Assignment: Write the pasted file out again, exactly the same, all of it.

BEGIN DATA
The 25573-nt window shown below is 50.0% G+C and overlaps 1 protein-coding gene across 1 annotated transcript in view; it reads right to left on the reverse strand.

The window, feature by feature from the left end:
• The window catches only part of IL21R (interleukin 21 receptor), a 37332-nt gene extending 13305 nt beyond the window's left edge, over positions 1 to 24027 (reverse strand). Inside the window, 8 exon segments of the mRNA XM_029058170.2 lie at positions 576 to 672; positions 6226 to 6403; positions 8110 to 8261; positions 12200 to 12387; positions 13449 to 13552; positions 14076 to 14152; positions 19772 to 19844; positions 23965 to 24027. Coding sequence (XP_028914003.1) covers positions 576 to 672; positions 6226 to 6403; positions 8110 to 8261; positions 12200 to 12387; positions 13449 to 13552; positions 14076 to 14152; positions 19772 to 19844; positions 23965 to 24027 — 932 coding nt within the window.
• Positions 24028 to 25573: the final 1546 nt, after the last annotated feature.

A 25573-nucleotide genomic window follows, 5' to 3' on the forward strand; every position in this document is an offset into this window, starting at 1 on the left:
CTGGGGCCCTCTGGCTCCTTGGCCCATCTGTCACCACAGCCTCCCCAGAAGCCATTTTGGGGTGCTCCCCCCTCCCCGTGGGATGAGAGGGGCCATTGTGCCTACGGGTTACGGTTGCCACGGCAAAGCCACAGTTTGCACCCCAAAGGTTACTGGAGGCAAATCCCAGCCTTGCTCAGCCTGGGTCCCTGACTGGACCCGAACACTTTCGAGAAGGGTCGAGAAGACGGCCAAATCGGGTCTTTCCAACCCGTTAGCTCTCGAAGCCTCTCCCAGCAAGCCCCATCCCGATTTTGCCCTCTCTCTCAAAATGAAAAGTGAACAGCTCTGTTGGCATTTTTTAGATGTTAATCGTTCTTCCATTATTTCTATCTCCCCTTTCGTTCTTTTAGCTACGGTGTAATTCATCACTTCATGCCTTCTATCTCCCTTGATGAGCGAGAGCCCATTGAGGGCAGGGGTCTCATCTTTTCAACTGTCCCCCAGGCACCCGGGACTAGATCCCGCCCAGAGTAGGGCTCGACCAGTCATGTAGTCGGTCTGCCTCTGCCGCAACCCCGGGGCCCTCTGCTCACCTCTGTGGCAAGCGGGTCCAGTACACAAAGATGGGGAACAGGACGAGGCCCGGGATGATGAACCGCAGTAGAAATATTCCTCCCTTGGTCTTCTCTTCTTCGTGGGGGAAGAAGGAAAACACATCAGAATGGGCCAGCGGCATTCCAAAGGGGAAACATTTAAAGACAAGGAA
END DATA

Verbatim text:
The 25573-nt window shown below is 50.0% G+C and overlaps 1 protein-coding gene across 1 annotated transcript in view; it reads right to left on the reverse strand.

The window, feature by feature from the left end:
• The window catches only part of IL21R (interleukin 21 receptor), a 37332-nt gene extending 13305 nt beyond the window's left edge, over positions 1 to 24027 (reverse strand). Inside the window, 8 exon segments of the mRNA XM_029058170.2 lie at positions 576 to 672; positions 6226 to 6403; positions 8110 to 8261; positions 12200 to 12387; positions 13449 to 13552; positions 14076 to 14152; positions 19772 to 19844; positions 23965 to 24027. Coding sequence (XP_028914003.1) covers positions 576 to 672; positions 6226 to 6403; positions 8110 to 8261; positions 12200 to 12387; positions 13449 to 13552; positions 14076 to 14152; positions 19772 to 19844; positions 23965 to 24027 — 932 coding nt within the window.
• Positions 24028 to 25573: the final 1546 nt, after the last annotated feature.

A 25573-nucleotide genomic window follows, 5' to 3' on the forward strand; every position in this document is an offset into this window, starting at 1 on the left:
CTGGGGCCCTCTGGCTCCTTGGCCCATCTGTCACCACAGCCTCCCCAGAAGCCATTTTGGGGTGCTCCCCCCTCCCCGTGGGATGAGAGGGGCCATTGTGCCTACGGGTTACGGTTGCCACGGCAAAGCCACAGTTTGCACCCCAAAGGTTACTGGAGGCAAATCCCAGCCTTGCTCAGCCTGGGTCCCTGACTGGACCCGAACACTTTCGAGAAGGGTCGAGAAGACGGCCAAATCGGGTCTTTCCAACCCGTTAGCTCTCGAAGCCTCTCCCAGCAAGCCCCATCCCGATTTTGCCCTCTCTCTCAAAATGAAAAGTGAACAGCTCTGTTGGCATTTTTTAGATGTTAATCGTTCTTCCATTATTTCTATCTCCCCTTTCGTTCTTTTAGCTACGGTGTAATTCATCACTTCATGCCTTCTATCTCCCTTGATGAGCGAGAGCCCATTGAGGGCAGGGGTCTCATCTTTTCAACTGTCCCCCAGGCACCCGGGACTAGATCCCGCCCAGAGTAGGGCTCGACCAGTCATGTAGTCGGTCTGCCTCTGCCGCAACCCCGGGGCCCTCTGCTCACCTCTGTGGCAAGCGGGTCCAGTACACAAAGATGGGGAACAGGACGAGGCCCGGGATGATGAACCGCAGTAGAAATATTCCTCCCTTGGTCTTCTCTTCTTCGTGGGGGAAGAAGGAAAACACATCAGAATGGGCCAGCGGCATTCCAAAGGGGAAACATTTAAAGACAAGGAA